dreamstime_s_108277178
© Tsvibrav

The size of container vessels calling at the port of Melbourne looks set to dramatically increase after Cosco, OOCL and ANL revealed plans to upscale their joint Asia-Australia service.

According to Loadstar sources, the three lines intend to dramatically upgrade the size of the vessels on the route as part of a revision of the service.

The existing string comprises five 5,500-6,000 teu vessels, but Melbourne port’s regulatory authority has given clearance for OOCL and Cosco to berth vessels in the 8,000-8,900 teu range.

Specifically, the Victorian Ports Corporation (VPC) has given permission to conduct berthing trials for the 8,063 teu OOCL Shenzhen, the 8,888 teu OOCL Beijing and the 8,200 Cosco China.

The trials will initially take place at the Victoria International Container Terminal (VICT), an ICTSI-group company, located at the port’s Webb Dock, while simulation and studies to increase vessel sizes at Melbourne’s Swanson Dock are continuing.

Sources are cautiously optimistic that Swanson Dock could commence trials to receive larger vessels in the next six-to-12 months, although there are likely to be significant constraints attached, due to the narrow channels in the river and basin.

The introduction of the new vessels will go some way to quietening accusations that Melbourne’s two other terminal operators – DP World and Patrick – had been lobbying behind the scenes to prevent VICT from receiving authorisation to handle larger ships.

Access to the DP World and Patrick terminals at Swanson Dock is limited and the longest ship to call there was the 306-metre, 6,500 teu Al Kharj, and the two operators are understood to fear the introduction of larger box ships to the port as it would render their facilities uneconomic.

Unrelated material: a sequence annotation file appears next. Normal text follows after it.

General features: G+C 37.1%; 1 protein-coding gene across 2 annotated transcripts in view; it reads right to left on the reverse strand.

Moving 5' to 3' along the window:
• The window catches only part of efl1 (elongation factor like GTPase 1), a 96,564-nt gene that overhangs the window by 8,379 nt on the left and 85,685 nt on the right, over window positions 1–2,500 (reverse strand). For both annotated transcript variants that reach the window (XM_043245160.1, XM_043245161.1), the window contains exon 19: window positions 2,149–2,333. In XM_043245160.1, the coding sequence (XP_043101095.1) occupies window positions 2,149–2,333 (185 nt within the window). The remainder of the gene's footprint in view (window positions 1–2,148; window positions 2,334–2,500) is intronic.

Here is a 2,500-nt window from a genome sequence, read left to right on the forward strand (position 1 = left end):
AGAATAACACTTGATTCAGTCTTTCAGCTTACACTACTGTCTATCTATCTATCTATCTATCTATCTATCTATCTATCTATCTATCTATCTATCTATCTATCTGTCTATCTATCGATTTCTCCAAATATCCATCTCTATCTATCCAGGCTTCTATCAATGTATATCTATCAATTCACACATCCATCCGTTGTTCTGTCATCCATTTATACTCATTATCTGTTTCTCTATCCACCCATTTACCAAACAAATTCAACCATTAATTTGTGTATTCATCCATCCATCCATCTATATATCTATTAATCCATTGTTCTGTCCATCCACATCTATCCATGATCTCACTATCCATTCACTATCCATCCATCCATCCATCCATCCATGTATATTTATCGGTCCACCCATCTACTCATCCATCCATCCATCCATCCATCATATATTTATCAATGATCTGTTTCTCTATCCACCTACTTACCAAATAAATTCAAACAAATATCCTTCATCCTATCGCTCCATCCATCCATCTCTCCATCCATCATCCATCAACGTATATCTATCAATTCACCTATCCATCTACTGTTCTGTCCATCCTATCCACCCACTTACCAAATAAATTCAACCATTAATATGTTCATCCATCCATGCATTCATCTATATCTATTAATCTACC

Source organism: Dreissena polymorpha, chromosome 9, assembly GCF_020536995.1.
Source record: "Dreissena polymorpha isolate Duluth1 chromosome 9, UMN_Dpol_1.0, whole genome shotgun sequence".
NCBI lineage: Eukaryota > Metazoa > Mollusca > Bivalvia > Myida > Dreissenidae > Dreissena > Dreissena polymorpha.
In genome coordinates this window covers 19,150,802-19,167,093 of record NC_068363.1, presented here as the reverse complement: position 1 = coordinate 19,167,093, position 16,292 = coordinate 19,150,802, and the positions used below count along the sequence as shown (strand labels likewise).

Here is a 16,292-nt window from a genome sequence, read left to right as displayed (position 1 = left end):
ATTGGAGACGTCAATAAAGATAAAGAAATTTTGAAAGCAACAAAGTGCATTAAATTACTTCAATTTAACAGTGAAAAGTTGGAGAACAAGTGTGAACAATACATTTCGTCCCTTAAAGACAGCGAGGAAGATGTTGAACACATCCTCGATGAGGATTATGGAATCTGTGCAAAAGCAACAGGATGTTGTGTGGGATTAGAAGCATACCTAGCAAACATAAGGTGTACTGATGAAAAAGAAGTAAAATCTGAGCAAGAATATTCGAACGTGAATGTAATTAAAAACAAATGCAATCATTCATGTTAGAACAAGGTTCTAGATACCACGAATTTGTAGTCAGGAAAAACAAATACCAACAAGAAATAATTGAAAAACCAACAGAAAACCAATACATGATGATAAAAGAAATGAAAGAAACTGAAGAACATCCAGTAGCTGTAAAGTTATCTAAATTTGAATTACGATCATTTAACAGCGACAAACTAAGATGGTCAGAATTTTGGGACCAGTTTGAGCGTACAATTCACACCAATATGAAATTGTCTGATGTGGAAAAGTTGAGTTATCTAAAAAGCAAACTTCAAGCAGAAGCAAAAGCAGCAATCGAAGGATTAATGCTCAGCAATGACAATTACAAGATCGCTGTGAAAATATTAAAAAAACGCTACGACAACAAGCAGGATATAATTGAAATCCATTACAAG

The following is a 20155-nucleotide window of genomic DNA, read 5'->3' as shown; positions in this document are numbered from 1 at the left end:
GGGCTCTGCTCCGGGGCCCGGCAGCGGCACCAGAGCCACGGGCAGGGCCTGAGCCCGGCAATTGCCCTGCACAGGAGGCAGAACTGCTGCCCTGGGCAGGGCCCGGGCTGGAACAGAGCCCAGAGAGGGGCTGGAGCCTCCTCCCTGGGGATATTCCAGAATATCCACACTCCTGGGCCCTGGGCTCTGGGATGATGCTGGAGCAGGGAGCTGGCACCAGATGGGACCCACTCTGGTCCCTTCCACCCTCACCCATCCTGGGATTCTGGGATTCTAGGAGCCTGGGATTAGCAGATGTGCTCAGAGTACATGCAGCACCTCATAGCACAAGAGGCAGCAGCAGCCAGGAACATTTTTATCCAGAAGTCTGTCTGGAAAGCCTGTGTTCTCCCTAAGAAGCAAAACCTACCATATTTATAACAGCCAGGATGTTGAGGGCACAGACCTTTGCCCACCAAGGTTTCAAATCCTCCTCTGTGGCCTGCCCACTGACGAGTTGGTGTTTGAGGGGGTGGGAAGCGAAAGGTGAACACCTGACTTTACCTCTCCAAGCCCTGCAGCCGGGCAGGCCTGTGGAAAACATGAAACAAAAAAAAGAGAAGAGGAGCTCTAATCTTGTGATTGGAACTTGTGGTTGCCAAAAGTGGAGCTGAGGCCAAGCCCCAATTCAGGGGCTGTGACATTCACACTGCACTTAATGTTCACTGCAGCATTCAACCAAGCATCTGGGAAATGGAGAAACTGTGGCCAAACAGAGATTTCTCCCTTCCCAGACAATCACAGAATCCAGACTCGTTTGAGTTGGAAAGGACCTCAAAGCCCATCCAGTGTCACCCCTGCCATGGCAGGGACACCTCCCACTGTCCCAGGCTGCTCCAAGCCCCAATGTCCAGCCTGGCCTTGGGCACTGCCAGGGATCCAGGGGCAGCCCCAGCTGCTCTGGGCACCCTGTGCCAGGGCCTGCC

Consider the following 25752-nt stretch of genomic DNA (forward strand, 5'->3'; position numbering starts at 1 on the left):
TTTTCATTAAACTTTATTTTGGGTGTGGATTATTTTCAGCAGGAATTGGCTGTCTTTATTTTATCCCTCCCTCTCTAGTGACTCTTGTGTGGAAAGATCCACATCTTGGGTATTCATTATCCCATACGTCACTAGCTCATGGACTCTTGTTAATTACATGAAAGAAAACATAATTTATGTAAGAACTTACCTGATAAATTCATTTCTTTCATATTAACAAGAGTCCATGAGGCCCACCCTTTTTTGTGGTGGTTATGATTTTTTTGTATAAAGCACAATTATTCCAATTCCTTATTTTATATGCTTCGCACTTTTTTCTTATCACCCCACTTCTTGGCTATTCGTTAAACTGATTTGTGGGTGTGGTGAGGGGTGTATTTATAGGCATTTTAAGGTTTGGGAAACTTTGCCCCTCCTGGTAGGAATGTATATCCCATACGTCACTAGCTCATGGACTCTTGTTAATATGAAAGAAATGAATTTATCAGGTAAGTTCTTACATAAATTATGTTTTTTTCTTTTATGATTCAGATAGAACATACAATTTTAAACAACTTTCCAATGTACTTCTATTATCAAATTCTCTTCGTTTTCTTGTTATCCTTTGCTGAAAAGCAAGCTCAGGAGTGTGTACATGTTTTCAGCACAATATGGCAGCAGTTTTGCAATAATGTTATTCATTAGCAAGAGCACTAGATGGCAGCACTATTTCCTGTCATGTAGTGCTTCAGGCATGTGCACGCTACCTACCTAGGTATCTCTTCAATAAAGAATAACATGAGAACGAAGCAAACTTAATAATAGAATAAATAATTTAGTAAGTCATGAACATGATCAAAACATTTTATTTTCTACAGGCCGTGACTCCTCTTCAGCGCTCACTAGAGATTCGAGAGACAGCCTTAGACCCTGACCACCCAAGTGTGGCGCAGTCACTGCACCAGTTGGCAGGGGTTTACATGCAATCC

Controversy has surrounded VICT since it opened; it found itself a target of the Maritime Union of Australia last year, angered by the advance automation technology it employs in the yard and on the quayside.

However, the continued delay in gaining permission for the terminal to serve larger vessels has also been said to be the cause of Sydney taking over from Melbourne’s long-held position as the country’s premier container gateway.

In 2016, Sydney handled 2.5m teu, growth of 4.8% over the year before, while Melbourne saw growth of 2.6% to reach 2.4m teu.

With Sydney now able to handle vessels of up to 10,000 teu, its advantage is obvious, even though VICT claims it can handle ships up to 12,500 teu if given permission.

The berthing trials come amid a further expansion of shipping capacity into Australia, after Hyundai Merchant Marine, Evergreen and APL announced plans to introduce a new Asia-Australia service in August.

The new A1X service, with five 4,600 teu vessels, according to Alphaliner, will represent the first time the South Korean carrier has deployed its own ships on the trade – it is expected to contribute two of the five vessels.

Melbourne’s container terminal operators are currently bidding to handle the service.

And in a further twist, OOCL and PIL are to welcome Cosco as a slot charterer to their joint Asia-Australia AAA service, and then split the string into two: the AAA1 and AAA2. This will see the six vessels of 5,400-5,888 teu capacity increase to nine, although their capacity has yet to be confirmed.

The splitting of the string is due to interest in a new direct call at Brisbane, as well as improving connections between Australia and South-east Asian ports, although Alphaliner warned the new injection of capacity could hit freight rates.

“The new AAA 1/AAA 2 enhancement is expected to add some 5% to total Far East-Australia capacity. It follows the announcement last week by HMM, Evergreen and APL of the launch of a new China-Australia service in August this year.

“Total Far East-Australia capacity will increase by over 10% as a result of the new service launches, with freight rates expected to come under pressure yet again.

“SCFI spot freight rates from Shanghai to Melbourne have continued to dip and now stand at $700 per teu, down 50% from a high of $1,400 per teu earlier this year,” it said.

COMMENTS 0


Leave a Reply